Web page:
Trojan Horse

A + E Conference: Day Two

Day two in the coffee-and-crumpets conference world.

Patricia Johanson was a highlight. Not just because her presentation was comprehensive, wise, and dynamic. Not just because her work is ecologically restorative, respectful of local religions and cultures, and deeply rooted in community practice. Because in this field, where ideas are infectious, where doom is palpable, where the issues at hand are so huge as to be hilarious, Patricia Johanson has done the work. She’s gone out to Dallas and made a sculpture that restored a lagoon. She’s created a wetland sewage system that is both a tribute to and a habitat for an endangered species. She’s done it while continuing the dialogue both in terms of artistic form– sculpture, painting, light– and ecological relevance. Full disclosure: I asked for her autograph.

The morning started with the music of Sean Shepard— composed for the Nevada landscape. It continued through the cultural waters of Australia, tromped through Italy on Amy Franceschini’s Not A Trojan Horse, and announced the research project “Venue,” an extended journalistic road trip by Geoff Manaugh and Nicola Twilley.

On a day where MacArthur Genius fellow Jorge Pardo describes the houses he builds as not-architecture, author Bruce Sterling called for a reexamination of the definitions. “Disciplinary silos are breaking down in places like this,” he said. “You can actually hear them shattering.” What we have is not nature, he said. What we have is Next Nature, a world bereft of unaltered landscape. And the slow dawning is the sheer magnitude of the responsibility for that landscape.

The evening ended with a cocktail hour on the roof of the museum. On the one side, the mountains. Urban trees. On the other, the blinking lights of the biggest little city in the world. In a sense, Reno is the perfect setting for the destroying of silos.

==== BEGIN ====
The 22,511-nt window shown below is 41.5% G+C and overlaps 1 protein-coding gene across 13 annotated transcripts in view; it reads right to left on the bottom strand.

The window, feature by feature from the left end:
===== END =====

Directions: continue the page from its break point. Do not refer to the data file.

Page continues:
Art as a Trojan horse

The latest print edition of Neural Magazine includes a single piece of yellow notepad paper – apparently at least. I haven’t seen it yet. On this sheet, readers are encouraged to write a letter  to the White House. This letter will be then filed away alongside the billions of others.

The special notepaper has been produced by computer artists Douglas Easterly and Matt Kenyon of SWAMP. Each line on the notepaper contains the micro-printed details of civilian casualties in Iraq. By sending it to the White House smuggling the ignored officially-ignored consequences of the Iraq war it created back into the White House. It’s a kind of Trojan horse. Sometimes it’s symbolically important just to get your own back on a culture that has ignored so many of the consequences of its actions.

This isn’t the first SWAMP project to commemorate the civilian dead in Iraq, largely ignored by the media. In 2005 they created their IED – improvised empathetic device, an electronic band worn around the arm. The armband was linked to the website Whenever news of a new US army fataility was posed on the site, the armband would be triggered to plunge a needle into the arm of the wearer, drawing blood and enforcing empathy through pain. “The LCD
readout displays the soldiers’ name, rank, cause of death and
location and then triggers an electric solenoid to drive a
needle into the wearers arm, drawing blood and immediate
attention to the reality that a soldier has just died in the
Iraq war.”

(Which sounds kind of brutal, but it’s probably less painful than the experience of seeing something like Thomas Hirshhorn’s The Incommensurable – yards and yards of photographs of the mutilated Iraqi dead culled from the web – at Fabrica a couple of months ago.)


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